Winter is almost here, and as the weather gets colder, many people use it as an excuse to stay inside and on the couch. But if you don’t want to wonder what happened to your fitness goals when spring comes around, now is the time to start preparing. Here’s what you need to know to comfortably enjoy outdoor exercise in low temperatures. First, there’s good news: Your chance of frostbite in 5 degree F weather is less than 5%. So, outdoor exercise is perfectly safe most days of the year. Just stay inside when there’s a particularly nasty wind chill and don’t exercise on icy surfaces. But while you probably won’t be hurt by outdoor winter exercise, there’s no denying it can be unpleasant if you aren’t prepared. One school of thought suggests there’s no bad weather, only poorly chosen clothing. So, if you want to exercise outdoors in the winter, you must set yourself up for success with the proper gear. Dress in layers and put them on in the correct order. Opt for a moisture-wicking material as your bottom layer, then add a warm insulating layer, followed by a wind and water-resistant jacket on top. Remove items as you get warmer so you don’t trap sweat. Also, remember the wool socks, gloves, and hat. Another way to keep yourself comfortable during an outdoor workout is to warm up longer before beginning. Exercise in cold weather makes strains and sprains more likely, and a warmup will keep you safer. Plus, the additional movement before heading outdoors will help the temperature change feel less jarring. You’ll want to protect your skin from the harsh air. One of the best ways to do that is by staying hydrated. Though it sounds obvious, many people feel less thirsty when exercising in the cold and don’t drink enough water. Also, moisturize regularly and protect your nostrils and lips from the wind with petroleum jelly or Carmex. Finally, don’t forget the sunscreen — if skiers can get a sunburn, so can you!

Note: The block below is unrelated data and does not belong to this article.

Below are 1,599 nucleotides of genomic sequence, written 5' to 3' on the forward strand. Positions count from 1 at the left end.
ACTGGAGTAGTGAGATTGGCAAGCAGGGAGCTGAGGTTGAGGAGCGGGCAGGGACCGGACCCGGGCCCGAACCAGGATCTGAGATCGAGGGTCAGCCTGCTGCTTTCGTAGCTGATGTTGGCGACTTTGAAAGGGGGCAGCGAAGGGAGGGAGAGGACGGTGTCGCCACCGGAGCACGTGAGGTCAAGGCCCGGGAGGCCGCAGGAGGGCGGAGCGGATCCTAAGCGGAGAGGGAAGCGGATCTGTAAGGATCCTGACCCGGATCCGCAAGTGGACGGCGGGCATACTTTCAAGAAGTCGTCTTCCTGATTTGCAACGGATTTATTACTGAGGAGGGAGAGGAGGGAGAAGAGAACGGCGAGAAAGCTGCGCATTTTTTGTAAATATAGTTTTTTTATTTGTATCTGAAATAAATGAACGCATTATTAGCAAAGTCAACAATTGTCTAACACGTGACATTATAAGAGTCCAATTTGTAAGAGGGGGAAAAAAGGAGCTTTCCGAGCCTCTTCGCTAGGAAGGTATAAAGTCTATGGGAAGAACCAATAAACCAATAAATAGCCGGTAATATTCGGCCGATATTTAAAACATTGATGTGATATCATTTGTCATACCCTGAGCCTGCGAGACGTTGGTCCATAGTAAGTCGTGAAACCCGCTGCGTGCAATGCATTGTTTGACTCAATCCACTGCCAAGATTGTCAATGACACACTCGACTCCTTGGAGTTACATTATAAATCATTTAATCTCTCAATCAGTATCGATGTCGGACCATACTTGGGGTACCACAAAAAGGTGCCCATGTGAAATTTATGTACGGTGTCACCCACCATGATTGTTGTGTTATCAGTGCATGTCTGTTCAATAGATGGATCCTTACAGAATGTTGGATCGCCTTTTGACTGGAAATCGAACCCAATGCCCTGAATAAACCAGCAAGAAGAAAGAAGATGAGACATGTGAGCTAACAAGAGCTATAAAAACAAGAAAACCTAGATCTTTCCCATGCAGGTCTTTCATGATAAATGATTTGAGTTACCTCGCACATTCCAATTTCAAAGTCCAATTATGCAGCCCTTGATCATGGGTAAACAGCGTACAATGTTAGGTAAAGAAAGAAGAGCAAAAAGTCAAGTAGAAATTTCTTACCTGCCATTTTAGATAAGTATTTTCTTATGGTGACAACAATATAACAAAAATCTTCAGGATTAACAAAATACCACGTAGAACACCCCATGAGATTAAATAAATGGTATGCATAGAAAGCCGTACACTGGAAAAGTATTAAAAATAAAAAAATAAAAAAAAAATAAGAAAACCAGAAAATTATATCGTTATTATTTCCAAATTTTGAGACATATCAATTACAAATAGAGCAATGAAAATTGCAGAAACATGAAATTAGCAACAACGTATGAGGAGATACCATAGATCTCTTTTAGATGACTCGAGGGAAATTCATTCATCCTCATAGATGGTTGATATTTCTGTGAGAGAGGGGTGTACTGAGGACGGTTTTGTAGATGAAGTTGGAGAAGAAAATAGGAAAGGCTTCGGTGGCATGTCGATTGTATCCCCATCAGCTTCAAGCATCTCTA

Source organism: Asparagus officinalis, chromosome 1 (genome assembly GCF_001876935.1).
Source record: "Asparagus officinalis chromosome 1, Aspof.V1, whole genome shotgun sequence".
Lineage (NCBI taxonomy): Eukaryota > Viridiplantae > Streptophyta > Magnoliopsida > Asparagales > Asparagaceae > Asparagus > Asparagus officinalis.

from Texas. My mom, Rebekka, found me running around in the street one night when I was only a 2-month-old puppy. Can you believe it took Mom about 15 minutes to catch me? Even then, I liked making her chase me.